Nov. 18: The Yuba-Sutter area returned to the state’s most restrictive tier as COVID-19 cases continued to spike. Restaurants, bars, personal care services, churches, movie theaters, and gyms were required to cease indoor operations.

Colusa County awarded $796,769 in grant funding to local businesses during two rounds of the Coronavirus Relief Small Business Assistance Grant Program offered by the county.

Nov. 19: Salvador Garcia-Vaca pleaded guilty to voluntary manslaughter in connection to the 2018 death of Karen Garcia of Williams. He also admitted to the kidnapping and robbery of Garcia following an altercation. 

Nov. 21: Law enforcement agencies said they would not enforce the statewide stay-at-home order that took effect for counties like Yuba and Sutter that were in the most restrictive purple tier.

The Colusa County Fair Board of Directors voted to indefinitely postpone the 2021 Colusa Farm Show due to the COVID-19 pandemic.

Nov. 24: Sutter County was in the process of purchasing the former Kmart building in Yuba City with plans to convert it to the future home of the Health and Human Services Department.

The Sutter County crop report showed the agricultural production values increased in 2019. The gross value of production in 2019 was $698,680,000, an increase of $89,622,000 or 14.7 percent above the 2018 total value.

Nov. 27: The Marysville Planning and Historic Preservation Commission approved the construction of a drive-thru only Starbucks on 10th Street.

Nov. 28: Yuba-Sutter residents got up early on Black Friday and waited in lines to go shopping despite the ongoing COVID-19 pandemic.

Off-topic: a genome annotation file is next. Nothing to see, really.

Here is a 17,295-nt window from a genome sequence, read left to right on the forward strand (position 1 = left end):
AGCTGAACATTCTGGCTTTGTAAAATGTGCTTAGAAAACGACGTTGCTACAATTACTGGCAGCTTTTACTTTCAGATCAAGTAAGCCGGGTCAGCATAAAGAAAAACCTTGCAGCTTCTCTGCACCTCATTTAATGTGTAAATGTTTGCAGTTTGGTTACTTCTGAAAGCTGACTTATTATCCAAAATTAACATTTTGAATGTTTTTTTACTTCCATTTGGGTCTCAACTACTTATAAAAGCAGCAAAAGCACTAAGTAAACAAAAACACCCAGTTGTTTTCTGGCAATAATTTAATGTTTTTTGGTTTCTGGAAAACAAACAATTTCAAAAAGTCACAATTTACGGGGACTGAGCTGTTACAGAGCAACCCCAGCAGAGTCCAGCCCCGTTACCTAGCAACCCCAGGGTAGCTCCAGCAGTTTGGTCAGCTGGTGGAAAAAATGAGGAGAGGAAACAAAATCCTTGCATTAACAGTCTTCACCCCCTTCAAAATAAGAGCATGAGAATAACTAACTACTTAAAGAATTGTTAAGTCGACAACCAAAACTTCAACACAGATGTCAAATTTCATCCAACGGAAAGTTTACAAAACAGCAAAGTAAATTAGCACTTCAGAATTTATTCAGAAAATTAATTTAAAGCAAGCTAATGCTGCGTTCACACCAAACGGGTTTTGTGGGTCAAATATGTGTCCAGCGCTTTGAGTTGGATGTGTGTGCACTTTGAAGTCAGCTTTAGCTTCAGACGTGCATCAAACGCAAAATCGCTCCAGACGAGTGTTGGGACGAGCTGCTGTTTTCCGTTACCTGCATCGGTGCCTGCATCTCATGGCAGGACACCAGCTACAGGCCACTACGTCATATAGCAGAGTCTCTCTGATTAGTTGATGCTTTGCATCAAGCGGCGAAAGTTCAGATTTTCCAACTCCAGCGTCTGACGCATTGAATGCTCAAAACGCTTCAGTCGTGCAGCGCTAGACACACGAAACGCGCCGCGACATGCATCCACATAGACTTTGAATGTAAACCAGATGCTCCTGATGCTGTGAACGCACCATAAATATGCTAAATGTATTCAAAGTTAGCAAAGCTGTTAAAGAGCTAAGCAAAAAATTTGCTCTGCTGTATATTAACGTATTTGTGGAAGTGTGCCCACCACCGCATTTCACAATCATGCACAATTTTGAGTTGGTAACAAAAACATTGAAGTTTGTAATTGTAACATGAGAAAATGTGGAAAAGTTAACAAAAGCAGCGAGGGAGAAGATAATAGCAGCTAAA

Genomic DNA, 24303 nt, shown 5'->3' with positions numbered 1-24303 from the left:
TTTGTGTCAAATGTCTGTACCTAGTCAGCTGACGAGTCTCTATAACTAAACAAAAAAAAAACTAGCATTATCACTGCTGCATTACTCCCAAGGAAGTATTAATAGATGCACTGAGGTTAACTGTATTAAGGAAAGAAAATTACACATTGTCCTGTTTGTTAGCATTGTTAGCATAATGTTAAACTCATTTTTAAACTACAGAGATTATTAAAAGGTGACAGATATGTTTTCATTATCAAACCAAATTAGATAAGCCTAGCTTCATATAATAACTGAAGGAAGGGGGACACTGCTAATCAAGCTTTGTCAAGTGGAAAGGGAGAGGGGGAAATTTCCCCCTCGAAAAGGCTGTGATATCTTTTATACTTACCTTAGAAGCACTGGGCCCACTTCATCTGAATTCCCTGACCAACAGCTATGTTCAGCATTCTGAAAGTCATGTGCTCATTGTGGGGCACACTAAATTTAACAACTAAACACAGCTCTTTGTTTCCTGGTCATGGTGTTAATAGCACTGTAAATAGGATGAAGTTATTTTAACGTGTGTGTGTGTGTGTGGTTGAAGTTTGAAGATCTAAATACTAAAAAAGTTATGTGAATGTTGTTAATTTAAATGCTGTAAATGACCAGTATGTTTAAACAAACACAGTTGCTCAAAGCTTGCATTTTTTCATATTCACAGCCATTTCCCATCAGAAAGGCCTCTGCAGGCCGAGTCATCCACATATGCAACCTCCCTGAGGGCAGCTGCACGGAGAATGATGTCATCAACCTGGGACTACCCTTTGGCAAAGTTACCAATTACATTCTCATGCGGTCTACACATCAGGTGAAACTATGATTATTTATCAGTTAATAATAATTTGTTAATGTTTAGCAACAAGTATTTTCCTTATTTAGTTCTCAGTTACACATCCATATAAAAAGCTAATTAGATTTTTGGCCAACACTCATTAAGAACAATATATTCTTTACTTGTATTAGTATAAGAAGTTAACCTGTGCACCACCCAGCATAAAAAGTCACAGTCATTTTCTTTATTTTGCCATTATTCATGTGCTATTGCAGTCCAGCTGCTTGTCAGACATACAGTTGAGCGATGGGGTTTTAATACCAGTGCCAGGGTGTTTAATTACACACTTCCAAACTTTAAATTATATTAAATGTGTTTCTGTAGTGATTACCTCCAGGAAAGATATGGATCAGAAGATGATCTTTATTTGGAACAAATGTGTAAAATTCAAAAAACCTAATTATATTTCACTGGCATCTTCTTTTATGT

Anthony Teglia, 27, of Sparks, was arrested for his alleged involvement in a fatal stabbing that killed one person and injured another during a fight among acquaintances.

Dec. 2: The decision of Sutter County Superior Court Judge Sarah Heckman to overturn Gov. Gavin Newsom’s executive order regarding the November election was put on hold while the defense attempted to reverse the decision in the California Third District Court of Appeal.

Dec. 4: Gov. Gavin Newsom announced a new region-based stay-at-home order that would be triggered if a particular region’s intensive care unit capacity dropped below 15 percent. The Yuba-Sutter area fell within the Greater Sacramento region.

One person died from injuries suffered during a house fire in the 1000 block of Franklin Avenue, Yuba City.

Marc Boomgaarden was appointed the new mayor of Yuba City.

Dec. 5: Bi-County Health Officer Dr. Phuong Luu issued a local public health advisory that called for, among other things, Yuba-Sutter schools to shut down in-person teaching and told restaurants to cut out both indoor and outdoor dining. The decision came because Yuba-Sutter had some of the worst COVID-19 statistics in the state, including 0 percent remaining ICU capacity.

Dec. 8: A local public health advisory issued by Bi-County Health Officer Dr. Phuong Luu went into effect. Most local school districts said they would abide by the advisory and stop in-person instruction.

Lori Storey, of Marysville, whose father died of COVID-19, reflected on the pain of losing a loved one to the virus and her plan to donate blood to help others in the intensive care unit.

Dec. 9: Local residents reflected on the life of Retired U.S. Air Force Brig. Gen. Chuck Yeager after his death. Yeager frequented Yuba-Sutter and was the first man to break the sound barrier.